Bust or BTFD? What the experts make of crypto’s red week
With the crypto market tanking it’s no shock that there’s something of a panic underway – and crypto being crypto, the chatter from the experts is mixed, to say the least.
Like some nightmare Hollywood legal case, it would appear crypto has crapped the bed and a lot of people and a lot of billionaires – like Binance chief executive Changpeng Zhao – have lost butt-puckering levels of wealth.
Among the market’s hardest-hit has been stablecoin TerraUSD, when the platform had to be halted and patched to prevent new players staking on it in the wake of its LUNA token crashing below 2 cents.
Terra creator Do Kwon announced a plan to rework the platform to back TerraUSD directly with collateral reserves rather than an algorithmic process, but the near collapse of LUNA has caused serious tummy troubles among altcoin gourmands.
This week however, the precipitous drops across the crypto sector seem to have slowed, with a number of commentators talking up a possible calming of the market as prices started to bounce.
Market flagship Bitcoin shuffled back from its early morning lows to move back towards the US$30,000 mark, with a few alt-coins joining what many will be praying is the beginning of the end of the bloodshed.
Among those looking to the stars for guidance is Tesla, which is reportedly exposed to the tune of more than 43,000 Bitcoins, acquired at an average price of US$34,000. At current prices, that’s about a US$172 million loss.
And let’s not forget El Salvador’s President Nayib Bukele, who splashed $US105 million of his people’s money buying BTC last September in the process of becoming the world’s first government to make it legal tender.
Why things have turned sour is up for debate, but YourPortfolio Managing Director Daniel Sekers is laying the blame at the feet of recent geopolitical events, and says the impact on the market is “likely to be short term and reactionary”.
“It’s worth remembering that this is the first real time crypto markets are being put to the test in a ‘market correction’ driven by economic and geopolitical forces,” Sekers said, adding that crypto is “an investment asset like any other that will have forces drive its liquidity just like any other, especially as mainstream investors start to adopt it”.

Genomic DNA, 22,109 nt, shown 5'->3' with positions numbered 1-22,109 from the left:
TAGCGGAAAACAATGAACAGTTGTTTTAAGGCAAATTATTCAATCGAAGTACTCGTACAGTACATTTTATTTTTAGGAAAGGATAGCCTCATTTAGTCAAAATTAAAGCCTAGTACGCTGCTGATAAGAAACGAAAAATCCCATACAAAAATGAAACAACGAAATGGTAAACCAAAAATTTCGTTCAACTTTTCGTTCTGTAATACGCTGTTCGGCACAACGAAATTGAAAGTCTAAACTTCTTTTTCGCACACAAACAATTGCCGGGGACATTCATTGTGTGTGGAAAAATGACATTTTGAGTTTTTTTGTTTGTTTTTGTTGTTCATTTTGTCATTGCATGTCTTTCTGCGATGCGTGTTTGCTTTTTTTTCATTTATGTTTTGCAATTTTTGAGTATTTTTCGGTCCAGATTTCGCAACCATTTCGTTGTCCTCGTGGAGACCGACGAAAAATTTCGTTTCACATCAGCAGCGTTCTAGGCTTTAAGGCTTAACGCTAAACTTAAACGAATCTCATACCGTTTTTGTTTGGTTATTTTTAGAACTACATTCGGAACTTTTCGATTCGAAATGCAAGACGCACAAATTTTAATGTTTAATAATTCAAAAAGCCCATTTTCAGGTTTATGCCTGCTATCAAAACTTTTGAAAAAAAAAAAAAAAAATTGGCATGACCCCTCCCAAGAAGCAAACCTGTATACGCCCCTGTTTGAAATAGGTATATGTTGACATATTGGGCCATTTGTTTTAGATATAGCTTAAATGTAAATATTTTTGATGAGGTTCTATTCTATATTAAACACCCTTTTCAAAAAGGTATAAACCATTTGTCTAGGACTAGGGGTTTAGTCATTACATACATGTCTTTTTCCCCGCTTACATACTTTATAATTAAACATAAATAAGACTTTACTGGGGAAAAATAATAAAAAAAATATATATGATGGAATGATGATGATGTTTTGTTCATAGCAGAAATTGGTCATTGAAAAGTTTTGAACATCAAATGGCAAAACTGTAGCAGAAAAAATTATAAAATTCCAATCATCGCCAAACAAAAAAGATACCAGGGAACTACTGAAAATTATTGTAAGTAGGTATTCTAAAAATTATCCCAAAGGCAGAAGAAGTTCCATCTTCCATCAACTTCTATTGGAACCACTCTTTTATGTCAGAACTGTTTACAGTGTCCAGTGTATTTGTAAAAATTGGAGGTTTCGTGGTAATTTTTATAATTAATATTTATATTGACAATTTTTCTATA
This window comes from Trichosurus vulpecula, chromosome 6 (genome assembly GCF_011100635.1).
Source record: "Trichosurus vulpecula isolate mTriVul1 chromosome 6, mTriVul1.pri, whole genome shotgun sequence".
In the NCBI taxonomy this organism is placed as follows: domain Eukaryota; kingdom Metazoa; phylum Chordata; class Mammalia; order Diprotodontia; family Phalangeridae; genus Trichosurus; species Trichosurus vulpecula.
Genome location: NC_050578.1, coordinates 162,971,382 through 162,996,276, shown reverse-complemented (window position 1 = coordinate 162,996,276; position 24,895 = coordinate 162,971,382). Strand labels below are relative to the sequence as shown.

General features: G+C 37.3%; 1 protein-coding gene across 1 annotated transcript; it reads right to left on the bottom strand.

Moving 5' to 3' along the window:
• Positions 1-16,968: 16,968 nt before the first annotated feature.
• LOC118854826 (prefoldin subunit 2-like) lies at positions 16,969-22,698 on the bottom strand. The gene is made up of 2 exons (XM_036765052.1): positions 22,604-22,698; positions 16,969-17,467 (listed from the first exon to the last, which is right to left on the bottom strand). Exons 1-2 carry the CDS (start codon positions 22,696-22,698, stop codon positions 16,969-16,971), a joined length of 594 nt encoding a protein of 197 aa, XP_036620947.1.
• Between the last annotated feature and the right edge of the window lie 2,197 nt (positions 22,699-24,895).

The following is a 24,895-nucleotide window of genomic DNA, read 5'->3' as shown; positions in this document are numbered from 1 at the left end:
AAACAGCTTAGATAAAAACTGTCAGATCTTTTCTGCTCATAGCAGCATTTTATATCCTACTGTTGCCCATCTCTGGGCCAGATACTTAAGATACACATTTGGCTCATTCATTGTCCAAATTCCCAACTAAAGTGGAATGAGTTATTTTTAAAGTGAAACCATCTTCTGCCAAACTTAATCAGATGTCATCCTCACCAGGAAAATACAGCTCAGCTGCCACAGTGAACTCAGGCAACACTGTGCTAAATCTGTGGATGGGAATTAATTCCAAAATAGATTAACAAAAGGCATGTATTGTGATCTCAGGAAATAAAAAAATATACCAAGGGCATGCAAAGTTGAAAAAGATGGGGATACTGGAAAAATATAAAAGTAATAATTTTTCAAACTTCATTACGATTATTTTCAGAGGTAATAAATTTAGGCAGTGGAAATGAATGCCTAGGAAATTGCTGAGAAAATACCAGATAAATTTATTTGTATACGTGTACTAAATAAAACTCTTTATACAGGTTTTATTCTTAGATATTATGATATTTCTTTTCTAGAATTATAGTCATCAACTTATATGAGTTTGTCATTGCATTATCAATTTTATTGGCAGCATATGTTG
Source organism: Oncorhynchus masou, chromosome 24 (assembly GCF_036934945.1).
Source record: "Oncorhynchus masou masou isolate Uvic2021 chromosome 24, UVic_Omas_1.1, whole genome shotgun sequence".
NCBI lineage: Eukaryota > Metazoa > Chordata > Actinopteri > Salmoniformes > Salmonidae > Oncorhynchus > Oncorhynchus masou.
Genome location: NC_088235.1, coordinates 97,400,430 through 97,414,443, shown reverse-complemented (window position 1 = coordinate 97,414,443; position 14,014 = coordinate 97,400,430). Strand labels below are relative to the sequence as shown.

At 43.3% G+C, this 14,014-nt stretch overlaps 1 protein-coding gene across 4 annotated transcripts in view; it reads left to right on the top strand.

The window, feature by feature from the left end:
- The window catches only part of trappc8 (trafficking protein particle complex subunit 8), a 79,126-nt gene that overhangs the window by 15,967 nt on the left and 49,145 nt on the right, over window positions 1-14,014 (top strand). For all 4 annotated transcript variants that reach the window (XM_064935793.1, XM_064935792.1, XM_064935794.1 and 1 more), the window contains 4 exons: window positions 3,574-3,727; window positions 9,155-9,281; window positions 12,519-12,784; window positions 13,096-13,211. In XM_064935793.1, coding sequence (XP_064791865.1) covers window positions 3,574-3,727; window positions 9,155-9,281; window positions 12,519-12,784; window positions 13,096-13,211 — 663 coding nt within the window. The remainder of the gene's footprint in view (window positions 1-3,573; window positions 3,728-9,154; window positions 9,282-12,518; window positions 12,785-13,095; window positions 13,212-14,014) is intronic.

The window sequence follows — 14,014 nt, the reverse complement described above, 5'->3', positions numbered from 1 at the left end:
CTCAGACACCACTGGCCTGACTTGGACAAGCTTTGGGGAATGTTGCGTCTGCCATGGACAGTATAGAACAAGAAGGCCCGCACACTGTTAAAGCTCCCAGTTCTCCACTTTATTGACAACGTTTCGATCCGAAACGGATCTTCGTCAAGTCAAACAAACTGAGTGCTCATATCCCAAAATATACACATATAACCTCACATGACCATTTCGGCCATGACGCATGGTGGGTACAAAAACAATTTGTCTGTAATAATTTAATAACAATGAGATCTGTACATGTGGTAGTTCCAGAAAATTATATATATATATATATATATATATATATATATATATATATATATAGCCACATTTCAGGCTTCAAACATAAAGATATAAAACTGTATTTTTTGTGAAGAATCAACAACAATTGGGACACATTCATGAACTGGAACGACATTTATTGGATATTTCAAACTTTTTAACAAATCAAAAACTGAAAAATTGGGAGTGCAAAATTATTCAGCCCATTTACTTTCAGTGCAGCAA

Ben Laidler, Global Markets Strategist at the social investing network eToro, is even more upbeat, posing the question that is on a lot of people’s lips: “Is now the time to get in while the going’s good?”
“We have seen such situations in the past, and the market could well rebound quickly or slowly (or not at all). Global retail investor ownership of crypto is already big, broad, and resilient to volatility,” Laidler says.
“A focus now is whether institutional investors, who have been slowly building positions in this new asset class, take advantage of current price weakness to step up their involvement.”
But what does it all mean for those of us who went ham on crypto during the pandemic and have been living lives of sweaty desperation this week while their moonshot splashed down somewhere in the Pacific? Or those who have watched their neighbours’ driveways fill up with Ferraris while their FOMO Ford Falcons rust quietly on the street?
Are folks going to raid the piggy bank and go in even harder, BTFD and get ready for crypto to stage yet another comeback? Google search data says the answer is most likely going to be yes.
The 12th of May saw global Google searches for “buy crypto” go through the roof, jumping by 102% as the world seemed to come to the same slow conclusion: A crypto plunge is only terrible if you’ve already got skin in the game – and the last time crypto went from circling the drain to a thriving market, a lot of people made a lot of money.
Whether an influx of new blood now prices are low will be enough to arrest the halt remains to be seen.